On 25 October 2011 07:17, Joshua Ballanco <jballanc / gmail.com> wrote:
> On Monday, October 24, 2011 at 10:29 PM, Charles Oliver Nutter wrote:
>
> 2011/10/1 SASADA Koichi <ko1 / atdot.net>:
>
> - Remove Proc binding
>
> I added this one. Anyone who has ever attempted to optimize Ruby knows
> this is one of the biggest roadblocks. If any time, any local state
> can be seen by code you've passed a block to, you can't optimize any
> of that code in a way that would make it inaccessible.
>
> I'd also argue it breaks encapsulation in the same awful way that "retry"
> did:
>
> def foo
> password = get_password
> transaction do
> service.auth(password)
> service.do_something
> end
> end
>
> ...
>
> def transaction(&block) # my evil patch
> steal_password eval('password', block)
> end
>
> Any library that can patch "transaction" can see the "password" local.
> Shouldn't local variable encapsulation be sacred?
>
> Get rid of it.

No, thanks.

You need to pass variables into blocks.

Would you have to explicitly declare passed variables?

That's kind of non-ruby.

There are very few places where declarations are needed, and adding to
that would be sad.

While declarations have their place in programming the languages using
them aren't Ruby.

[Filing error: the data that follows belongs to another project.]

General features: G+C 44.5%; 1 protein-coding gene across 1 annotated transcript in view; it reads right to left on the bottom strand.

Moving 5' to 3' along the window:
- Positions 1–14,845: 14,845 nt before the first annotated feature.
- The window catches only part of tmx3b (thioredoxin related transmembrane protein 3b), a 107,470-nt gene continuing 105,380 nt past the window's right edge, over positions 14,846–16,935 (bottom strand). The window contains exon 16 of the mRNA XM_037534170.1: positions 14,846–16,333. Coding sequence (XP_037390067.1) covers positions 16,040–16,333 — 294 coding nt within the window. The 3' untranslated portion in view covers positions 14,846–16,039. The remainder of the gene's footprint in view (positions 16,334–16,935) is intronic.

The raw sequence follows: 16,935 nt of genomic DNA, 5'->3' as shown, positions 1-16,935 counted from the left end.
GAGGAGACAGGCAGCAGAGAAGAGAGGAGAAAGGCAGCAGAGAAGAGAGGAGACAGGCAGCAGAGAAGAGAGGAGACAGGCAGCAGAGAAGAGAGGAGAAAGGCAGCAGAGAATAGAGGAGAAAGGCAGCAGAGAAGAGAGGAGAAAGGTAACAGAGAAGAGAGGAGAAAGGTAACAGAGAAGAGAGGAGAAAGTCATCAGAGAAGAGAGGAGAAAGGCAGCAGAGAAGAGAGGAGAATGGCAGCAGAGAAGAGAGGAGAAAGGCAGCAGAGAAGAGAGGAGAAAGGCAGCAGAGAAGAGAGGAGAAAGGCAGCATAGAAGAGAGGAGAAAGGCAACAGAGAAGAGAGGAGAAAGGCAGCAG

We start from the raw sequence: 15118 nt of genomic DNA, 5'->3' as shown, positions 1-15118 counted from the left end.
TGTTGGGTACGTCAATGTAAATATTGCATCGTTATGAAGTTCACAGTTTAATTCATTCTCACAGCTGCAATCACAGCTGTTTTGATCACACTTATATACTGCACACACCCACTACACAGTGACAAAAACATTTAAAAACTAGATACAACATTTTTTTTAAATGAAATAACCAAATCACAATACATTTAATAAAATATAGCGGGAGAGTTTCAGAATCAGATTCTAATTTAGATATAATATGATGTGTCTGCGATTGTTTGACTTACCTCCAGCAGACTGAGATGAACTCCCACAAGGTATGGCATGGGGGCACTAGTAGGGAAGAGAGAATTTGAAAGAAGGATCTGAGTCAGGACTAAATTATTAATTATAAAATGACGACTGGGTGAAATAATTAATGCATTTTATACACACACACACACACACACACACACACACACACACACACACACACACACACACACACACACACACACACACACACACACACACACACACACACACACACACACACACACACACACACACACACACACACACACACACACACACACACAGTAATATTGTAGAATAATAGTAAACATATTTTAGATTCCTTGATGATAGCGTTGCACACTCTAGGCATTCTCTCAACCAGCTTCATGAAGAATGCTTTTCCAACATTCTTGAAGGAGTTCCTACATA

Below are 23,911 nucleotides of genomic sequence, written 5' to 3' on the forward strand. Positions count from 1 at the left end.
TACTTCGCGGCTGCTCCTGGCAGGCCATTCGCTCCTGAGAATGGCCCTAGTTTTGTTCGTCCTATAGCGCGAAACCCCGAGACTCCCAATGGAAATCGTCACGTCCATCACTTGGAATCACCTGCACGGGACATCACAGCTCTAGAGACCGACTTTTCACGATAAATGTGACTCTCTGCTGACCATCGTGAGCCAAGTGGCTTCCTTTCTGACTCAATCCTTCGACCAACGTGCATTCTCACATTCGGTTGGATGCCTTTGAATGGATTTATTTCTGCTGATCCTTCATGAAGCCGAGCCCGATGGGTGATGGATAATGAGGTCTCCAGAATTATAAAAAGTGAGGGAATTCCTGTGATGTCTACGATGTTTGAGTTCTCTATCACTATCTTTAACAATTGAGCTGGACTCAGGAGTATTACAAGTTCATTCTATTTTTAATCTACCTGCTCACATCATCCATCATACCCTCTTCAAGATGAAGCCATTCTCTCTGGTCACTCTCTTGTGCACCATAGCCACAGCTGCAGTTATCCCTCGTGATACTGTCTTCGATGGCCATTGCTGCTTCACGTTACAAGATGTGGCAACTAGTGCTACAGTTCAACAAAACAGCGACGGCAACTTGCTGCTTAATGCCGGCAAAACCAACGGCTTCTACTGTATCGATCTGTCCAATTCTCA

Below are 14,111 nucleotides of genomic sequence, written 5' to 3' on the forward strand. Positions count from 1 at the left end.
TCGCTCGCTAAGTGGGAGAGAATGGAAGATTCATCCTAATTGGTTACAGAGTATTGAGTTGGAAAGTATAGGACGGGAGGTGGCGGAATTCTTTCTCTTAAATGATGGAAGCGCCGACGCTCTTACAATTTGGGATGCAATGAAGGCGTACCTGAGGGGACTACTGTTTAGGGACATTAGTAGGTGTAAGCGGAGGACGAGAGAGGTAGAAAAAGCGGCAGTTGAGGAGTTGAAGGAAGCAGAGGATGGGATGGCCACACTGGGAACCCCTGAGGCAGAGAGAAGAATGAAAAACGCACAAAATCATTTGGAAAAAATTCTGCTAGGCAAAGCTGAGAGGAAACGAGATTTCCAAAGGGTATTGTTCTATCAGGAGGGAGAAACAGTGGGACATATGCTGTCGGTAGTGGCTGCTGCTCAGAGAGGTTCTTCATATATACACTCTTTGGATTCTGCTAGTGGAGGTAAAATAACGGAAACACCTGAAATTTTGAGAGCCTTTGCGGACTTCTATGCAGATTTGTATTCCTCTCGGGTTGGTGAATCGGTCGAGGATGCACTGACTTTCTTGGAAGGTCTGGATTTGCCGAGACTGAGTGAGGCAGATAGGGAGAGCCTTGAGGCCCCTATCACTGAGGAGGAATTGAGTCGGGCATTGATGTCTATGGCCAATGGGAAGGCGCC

Yes, Java does, for sure.

>
> I've had an alternate idea to accomplish something like a compromise, but
> I'm still a ways away from having anything like a patch.
> The idea is this: make Proc#freeze snapshot all bindings.
> Essentially, telling a Proc to freeze would cause all bindings in the proc
> to be evaluated and replaced with their value at that moment. These values,
> themselves, would then be frozen, and references to the original code blocks
> could be released. Requiring an extra method call to accomplish this is
> slightly inconvenient, but it would keep Ruby 2.0 "backwards compatible" (in
> quotes because really? does anybody sensible actually abuse proc bindings
> like this?). The hope would be that eventually everyone would get into the
> habit of freezing their procs and eventually this could become the default
> behavior.

Maybe you could go a step further and make auto-freeze the default and
only add a switch to make the bindings non-frozen for compatibility if
somebody really needs that.

But I do abuse non-frozen bindings regularly.

When I need an accumulator for results that calculated inside a block
I declare a variable just before the method call that uses the block.

something like:

str = ""

some_stuff.do.something.that.gets.me.an.io{|io|
    begin
        loop do
            str << (io.readpartial READSIZE)
        end
    rescue EOFError
    end
}

Thanks

Michal